An online version of “Copies and Models in Horace Odes 4.1 and 4.2,” an essay published over 20 years ago in Classical World 87, is now available at the CHS website. In the 2015 edition, Gregory Nagy has added translations of the Latin and Greek and has provided additional observations.
Nagy focuses his research on the key word mimesis, explaining how Horace highlights conceptions of mimesis through his poetry:
§3. This idea of mimesis, which I write without italics from here on, works on the principle that those who re-enact something are not only imitating a model: by re-enacting they also become models in their own right, to be imitated by a series of successors who perpetuate, moving forward in time, the chain of re-enactment. I suggest that Horace has achieved an imaginative repetition of this idea in the poetics of Ode 4.2—and of Ode 4.1 as well.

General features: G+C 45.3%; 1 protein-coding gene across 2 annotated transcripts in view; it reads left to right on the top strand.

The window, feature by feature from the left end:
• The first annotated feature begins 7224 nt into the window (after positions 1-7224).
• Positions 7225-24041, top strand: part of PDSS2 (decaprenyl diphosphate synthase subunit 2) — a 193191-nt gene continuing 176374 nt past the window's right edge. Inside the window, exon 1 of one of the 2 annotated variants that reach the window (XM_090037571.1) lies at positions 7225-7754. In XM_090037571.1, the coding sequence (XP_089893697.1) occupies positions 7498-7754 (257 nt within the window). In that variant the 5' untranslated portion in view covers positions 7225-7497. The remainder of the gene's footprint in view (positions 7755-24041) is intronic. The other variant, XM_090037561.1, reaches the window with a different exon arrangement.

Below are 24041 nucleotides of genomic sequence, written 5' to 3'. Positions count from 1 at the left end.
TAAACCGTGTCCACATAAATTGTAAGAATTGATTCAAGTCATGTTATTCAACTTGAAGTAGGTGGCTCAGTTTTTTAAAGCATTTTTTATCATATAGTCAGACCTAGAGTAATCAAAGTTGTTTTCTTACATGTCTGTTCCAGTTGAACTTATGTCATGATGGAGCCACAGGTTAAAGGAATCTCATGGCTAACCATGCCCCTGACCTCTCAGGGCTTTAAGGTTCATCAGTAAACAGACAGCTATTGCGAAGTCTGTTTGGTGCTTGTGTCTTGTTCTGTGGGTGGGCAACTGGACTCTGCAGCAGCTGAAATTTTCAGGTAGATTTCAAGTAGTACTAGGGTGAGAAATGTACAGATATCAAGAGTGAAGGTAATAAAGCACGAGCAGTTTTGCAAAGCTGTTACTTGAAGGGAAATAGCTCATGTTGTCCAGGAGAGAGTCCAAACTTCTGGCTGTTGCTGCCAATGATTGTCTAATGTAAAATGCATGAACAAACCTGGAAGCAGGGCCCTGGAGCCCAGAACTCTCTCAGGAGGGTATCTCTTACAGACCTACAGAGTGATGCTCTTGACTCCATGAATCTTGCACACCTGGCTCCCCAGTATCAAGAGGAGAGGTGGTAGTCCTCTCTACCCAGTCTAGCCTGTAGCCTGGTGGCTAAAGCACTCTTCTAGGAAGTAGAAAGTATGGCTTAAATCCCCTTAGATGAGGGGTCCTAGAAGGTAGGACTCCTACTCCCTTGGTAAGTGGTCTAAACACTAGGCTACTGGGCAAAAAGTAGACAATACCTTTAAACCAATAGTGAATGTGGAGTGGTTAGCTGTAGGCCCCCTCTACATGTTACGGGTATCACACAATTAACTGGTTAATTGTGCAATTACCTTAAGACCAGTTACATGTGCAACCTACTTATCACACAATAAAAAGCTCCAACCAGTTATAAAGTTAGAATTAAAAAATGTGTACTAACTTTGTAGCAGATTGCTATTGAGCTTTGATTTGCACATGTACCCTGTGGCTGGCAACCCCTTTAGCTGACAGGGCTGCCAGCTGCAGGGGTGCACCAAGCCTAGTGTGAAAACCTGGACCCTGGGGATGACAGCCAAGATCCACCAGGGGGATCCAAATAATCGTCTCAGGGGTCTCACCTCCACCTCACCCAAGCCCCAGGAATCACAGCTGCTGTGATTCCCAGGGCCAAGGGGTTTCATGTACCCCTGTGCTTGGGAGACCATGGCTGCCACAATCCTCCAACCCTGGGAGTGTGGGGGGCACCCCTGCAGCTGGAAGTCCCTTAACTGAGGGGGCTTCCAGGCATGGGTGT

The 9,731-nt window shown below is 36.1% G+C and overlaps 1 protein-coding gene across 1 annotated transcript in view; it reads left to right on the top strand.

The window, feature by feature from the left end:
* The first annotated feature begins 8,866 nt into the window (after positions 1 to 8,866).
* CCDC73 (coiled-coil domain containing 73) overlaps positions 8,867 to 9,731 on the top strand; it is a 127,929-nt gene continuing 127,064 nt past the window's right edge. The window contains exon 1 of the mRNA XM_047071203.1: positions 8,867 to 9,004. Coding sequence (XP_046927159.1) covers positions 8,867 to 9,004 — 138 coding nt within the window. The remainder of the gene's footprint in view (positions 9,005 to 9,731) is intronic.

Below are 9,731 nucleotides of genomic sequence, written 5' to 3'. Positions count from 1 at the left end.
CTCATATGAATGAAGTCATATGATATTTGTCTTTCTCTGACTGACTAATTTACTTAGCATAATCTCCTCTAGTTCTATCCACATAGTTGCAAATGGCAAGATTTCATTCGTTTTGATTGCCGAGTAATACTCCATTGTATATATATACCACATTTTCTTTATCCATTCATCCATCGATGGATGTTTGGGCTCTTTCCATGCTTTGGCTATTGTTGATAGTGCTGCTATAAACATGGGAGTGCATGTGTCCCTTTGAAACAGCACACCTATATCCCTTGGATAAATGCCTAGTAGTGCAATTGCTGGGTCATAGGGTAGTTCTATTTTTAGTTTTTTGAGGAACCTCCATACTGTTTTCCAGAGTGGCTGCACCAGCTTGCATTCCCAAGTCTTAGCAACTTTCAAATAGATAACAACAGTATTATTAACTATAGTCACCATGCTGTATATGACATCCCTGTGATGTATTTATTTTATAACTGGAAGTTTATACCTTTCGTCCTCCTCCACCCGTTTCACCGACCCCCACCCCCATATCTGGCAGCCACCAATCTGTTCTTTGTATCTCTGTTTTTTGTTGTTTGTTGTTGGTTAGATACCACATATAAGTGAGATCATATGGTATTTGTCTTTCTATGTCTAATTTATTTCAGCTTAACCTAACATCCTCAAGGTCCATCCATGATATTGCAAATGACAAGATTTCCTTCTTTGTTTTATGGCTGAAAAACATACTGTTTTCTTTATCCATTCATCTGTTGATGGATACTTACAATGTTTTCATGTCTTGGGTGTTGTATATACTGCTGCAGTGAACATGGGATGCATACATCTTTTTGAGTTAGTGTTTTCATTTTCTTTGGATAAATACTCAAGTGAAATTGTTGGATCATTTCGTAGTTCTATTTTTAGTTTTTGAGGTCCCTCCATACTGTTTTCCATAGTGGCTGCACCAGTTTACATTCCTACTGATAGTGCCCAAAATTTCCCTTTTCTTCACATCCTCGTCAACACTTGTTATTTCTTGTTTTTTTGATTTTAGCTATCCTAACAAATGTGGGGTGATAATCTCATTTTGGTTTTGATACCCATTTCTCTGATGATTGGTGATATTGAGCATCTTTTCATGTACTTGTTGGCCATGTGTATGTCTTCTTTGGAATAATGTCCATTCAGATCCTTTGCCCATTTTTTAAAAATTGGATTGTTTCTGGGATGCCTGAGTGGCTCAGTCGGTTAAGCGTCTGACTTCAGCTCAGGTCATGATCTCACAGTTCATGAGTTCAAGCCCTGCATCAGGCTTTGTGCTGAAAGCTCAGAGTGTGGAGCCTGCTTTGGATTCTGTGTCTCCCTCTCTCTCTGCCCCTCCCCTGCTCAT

Concurrent with the publication of this essay, Nagy continues to explore the Odes of Horace in his 12.31.2015 Classical Inquiries post, “Some imitations of Pindar and Sappho by Horace.”